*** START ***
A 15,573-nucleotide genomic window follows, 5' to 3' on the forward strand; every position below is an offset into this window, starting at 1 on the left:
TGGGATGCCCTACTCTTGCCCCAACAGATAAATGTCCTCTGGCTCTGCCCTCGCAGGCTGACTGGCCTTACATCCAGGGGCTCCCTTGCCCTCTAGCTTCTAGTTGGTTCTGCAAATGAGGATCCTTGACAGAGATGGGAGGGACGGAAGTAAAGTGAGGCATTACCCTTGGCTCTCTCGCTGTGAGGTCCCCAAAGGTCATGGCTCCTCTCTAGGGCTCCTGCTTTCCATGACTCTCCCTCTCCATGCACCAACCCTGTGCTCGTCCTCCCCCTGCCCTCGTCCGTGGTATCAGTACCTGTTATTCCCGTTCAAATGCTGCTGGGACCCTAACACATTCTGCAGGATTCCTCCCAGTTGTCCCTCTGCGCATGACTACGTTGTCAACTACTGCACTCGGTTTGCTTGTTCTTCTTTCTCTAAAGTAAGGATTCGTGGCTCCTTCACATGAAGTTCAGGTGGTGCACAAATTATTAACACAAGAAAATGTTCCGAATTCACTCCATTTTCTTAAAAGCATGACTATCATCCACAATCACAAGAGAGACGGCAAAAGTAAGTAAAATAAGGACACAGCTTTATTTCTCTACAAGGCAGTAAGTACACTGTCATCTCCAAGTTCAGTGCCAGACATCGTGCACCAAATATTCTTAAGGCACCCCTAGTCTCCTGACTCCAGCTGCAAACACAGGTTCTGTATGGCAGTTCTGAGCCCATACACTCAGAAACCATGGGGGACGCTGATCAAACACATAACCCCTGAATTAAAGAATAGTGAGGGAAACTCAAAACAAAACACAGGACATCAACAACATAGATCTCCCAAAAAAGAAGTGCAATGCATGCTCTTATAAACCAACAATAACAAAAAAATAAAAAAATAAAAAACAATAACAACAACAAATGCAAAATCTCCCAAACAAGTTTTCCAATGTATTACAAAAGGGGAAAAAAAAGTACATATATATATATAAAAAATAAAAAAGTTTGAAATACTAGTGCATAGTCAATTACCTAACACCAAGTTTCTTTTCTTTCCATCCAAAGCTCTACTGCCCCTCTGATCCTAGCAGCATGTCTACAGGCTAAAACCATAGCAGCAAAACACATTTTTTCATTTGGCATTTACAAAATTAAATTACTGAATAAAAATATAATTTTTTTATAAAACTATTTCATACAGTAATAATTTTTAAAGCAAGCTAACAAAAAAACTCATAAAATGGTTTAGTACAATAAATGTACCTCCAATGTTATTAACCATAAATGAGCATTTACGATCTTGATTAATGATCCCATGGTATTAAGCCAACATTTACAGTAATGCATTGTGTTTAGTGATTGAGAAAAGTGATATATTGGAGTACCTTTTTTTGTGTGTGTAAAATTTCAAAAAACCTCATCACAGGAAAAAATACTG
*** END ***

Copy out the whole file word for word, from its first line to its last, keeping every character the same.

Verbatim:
A 15,573-nucleotide genomic window follows, 5' to 3' on the forward strand; every position below is an offset into this window, starting at 1 on the left:
TGGGATGCCCTACTCTTGCCCCAACAGATAAATGTCCTCTGGCTCTGCCCTCGCAGGCTGACTGGCCTTACATCCAGGGGCTCCCTTGCCCTCTAGCTTCTAGTTGGTTCTGCAAATGAGGATCCTTGACAGAGATGGGAGGGACGGAAGTAAAGTGAGGCATTACCCTTGGCTCTCTCGCTGTGAGGTCCCCAAAGGTCATGGCTCCTCTCTAGGGCTCCTGCTTTCCATGACTCTCCCTCTCCATGCACCAACCCTGTGCTCGTCCTCCCCCTGCCCTCGTCCGTGGTATCAGTACCTGTTATTCCCGTTCAAATGCTGCTGGGACCCTAACACATTCTGCAGGATTCCTCCCAGTTGTCCCTCTGCGCATGACTACGTTGTCAACTACTGCACTCGGTTTGCTTGTTCTTCTTTCTCTAAAGTAAGGATTCGTGGCTCCTTCACATGAAGTTCAGGTGGTGCACAAATTATTAACACAAGAAAATGTTCCGAATTCACTCCATTTTCTTAAAAGCATGACTATCATCCACAATCACAAGAGAGACGGCAAAAGTAAGTAAAATAAGGACACAGCTTTATTTCTCTACAAGGCAGTAAGTACACTGTCATCTCCAAGTTCAGTGCCAGACATCGTGCACCAAATATTCTTAAGGCACCCCTAGTCTCCTGACTCCAGCTGCAAACACAGGTTCTGTATGGCAGTTCTGAGCCCATACACTCAGAAACCATGGGGGACGCTGATCAAACACATAACCCCTGAATTAAAGAATAGTGAGGGAAACTCAAAACAAAACACAGGACATCAACAACATAGATCTCCCAAAAAAGAAGTGCAATGCATGCTCTTATAAACCAACAATAACAAAAAAATAAAAAAATAAAAAACAATAACAACAACAAATGCAAAATCTCCCAAACAAGTTTTCCAATGTATTACAAAAGGGGAAAAAAAAGTACATATATATATATAAAAAATAAAAAAGTTTGAAATACTAGTGCATAGTCAATTACCTAACACCAAGTTTCTTTTCTTTCCATCCAAAGCTCTACTGCCCCTCTGATCCTAGCAGCATGTCTACAGGCTAAAACCATAGCAGCAAAACACATTTTTTCATTTGGCATTTACAAAATTAAATTACTGAATAAAAATATAATTTTTTTATAAAACTATTTCATACAGTAATAATTTTTAAAGCAAGCTAACAAAAAAACTCATAAAATGGTTTAGTACAATAAATGTACCTCCAATGTTATTAACCATAAATGAGCATTTACGATCTTGATTAATGATCCCATGGTATTAAGCCAACATTTACAGTAATGCATTGTGTTTAGTGATTGAGAAAAGTGATATATTGGAGTACCTTTTTTTGTGTGTGTAAAATTTCAAAAAACCTCATCACAGGAAAAAATACTG